ON-Lion Letter
In January, the U.S. Supreme Court heard oral arguments in two consolidated cases that may help determine the degree to which unions can compel employees to pay union dues.  In Davenport v. Washington Education Association (WEA) and Washington v. WEA, the Court is hearing the appeal of a controversial Washington state supreme court ruling last year that the WEA has a First Amendment right to spend the mandatorily collected dues of even non-union teachers for political purposes without those members’ permission.

Past U.S. Supreme Court decisions have recognized that when non-union members are compelled to pay dues, their dues money cannot be used to fund the union’s political speech and activities.  It has required unions to permit nonmembers to “opt out” of having their fees used for any purpose not germane to the union’s collective-bargaining responsibilities.  The Washington State statute at issue requires that nonmembers affirmatively “opt in” to having any of their dues fees used in these ways.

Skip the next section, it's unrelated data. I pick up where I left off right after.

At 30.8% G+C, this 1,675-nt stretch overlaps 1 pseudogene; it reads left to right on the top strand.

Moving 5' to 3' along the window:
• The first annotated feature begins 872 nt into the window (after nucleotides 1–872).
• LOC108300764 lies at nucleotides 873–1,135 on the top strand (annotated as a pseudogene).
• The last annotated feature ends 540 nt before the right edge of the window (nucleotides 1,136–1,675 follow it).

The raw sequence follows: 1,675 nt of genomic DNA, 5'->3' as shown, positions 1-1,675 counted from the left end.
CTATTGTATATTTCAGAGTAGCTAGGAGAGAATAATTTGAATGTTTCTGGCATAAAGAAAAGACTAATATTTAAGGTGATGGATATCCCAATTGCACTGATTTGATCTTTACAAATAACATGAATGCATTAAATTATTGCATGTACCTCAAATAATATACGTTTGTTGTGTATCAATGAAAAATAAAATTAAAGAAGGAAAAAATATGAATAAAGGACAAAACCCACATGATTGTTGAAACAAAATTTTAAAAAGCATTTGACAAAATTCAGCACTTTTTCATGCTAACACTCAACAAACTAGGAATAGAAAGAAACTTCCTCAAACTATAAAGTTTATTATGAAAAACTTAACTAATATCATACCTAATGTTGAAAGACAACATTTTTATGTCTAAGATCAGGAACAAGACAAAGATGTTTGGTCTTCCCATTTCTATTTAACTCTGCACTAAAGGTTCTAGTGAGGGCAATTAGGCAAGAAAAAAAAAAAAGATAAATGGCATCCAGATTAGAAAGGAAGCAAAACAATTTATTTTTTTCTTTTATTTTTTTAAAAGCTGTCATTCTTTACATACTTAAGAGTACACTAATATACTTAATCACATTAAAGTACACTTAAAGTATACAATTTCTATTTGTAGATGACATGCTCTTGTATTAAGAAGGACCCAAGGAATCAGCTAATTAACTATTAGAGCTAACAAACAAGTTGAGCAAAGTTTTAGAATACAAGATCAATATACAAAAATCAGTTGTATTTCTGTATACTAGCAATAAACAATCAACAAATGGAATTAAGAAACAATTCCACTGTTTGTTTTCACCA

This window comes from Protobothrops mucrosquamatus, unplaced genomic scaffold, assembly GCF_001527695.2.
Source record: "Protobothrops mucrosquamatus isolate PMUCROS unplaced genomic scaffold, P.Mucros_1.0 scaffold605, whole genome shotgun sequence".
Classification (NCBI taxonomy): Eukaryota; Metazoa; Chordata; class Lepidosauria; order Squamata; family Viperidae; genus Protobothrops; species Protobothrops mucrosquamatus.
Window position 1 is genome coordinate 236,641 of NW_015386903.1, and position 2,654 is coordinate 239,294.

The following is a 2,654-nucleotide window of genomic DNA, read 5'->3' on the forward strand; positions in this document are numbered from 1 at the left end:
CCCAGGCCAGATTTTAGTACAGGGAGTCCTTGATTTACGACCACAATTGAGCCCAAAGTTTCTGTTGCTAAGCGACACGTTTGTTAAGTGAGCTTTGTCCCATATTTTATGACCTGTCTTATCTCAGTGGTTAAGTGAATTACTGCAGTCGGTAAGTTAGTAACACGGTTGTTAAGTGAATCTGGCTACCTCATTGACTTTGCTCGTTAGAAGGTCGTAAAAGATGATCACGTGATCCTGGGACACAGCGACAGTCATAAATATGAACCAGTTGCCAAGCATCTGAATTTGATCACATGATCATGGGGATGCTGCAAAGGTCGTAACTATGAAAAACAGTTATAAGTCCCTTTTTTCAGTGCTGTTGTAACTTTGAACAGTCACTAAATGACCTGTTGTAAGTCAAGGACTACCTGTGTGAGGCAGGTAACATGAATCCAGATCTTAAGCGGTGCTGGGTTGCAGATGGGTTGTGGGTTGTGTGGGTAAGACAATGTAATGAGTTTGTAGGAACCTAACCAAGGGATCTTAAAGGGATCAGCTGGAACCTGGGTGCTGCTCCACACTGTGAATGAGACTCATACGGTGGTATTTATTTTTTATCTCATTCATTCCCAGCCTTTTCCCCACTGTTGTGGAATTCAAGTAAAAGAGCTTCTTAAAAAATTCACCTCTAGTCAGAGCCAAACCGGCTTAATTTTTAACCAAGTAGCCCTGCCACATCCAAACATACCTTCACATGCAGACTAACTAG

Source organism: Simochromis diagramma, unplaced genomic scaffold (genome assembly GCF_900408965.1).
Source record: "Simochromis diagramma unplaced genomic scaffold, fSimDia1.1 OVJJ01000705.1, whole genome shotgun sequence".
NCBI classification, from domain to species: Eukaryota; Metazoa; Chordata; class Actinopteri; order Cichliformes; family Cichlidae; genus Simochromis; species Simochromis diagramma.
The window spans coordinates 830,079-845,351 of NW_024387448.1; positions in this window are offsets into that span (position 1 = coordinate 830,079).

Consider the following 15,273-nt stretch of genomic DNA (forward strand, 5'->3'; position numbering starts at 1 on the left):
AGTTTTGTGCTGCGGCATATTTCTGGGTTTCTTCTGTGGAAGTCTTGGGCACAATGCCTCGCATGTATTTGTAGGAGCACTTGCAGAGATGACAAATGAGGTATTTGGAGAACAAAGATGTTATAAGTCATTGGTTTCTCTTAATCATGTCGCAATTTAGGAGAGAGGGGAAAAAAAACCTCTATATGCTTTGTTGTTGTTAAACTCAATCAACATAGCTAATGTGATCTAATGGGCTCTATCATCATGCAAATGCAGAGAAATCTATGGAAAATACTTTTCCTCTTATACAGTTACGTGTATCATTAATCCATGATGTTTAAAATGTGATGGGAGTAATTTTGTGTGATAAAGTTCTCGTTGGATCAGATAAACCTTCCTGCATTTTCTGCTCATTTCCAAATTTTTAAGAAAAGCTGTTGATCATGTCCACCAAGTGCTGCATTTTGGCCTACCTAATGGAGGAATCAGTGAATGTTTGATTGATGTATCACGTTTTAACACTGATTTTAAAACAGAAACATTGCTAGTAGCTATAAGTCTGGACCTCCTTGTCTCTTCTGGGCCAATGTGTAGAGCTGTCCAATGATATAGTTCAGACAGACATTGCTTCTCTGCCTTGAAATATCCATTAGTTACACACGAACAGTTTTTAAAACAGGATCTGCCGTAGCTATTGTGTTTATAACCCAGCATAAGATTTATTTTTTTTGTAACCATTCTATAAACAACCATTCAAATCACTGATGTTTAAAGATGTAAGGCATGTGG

If the Court upholds the Washington decision, moreover, right-to-work laws in other states might be in constitutional jeopardy.

The appeal was brought by Washington State and a group of teachers represented by the National Right to Work Legal Defense Foundation in Springfield, Va., to which The Lynde and Harry Bradley Foundation provides substantial support.  The matter dates back to an initial complaint against the WEA filed by the Evergreen Freedom Foundation in Olympia, Wash., which the Bradley Foundation also supports.

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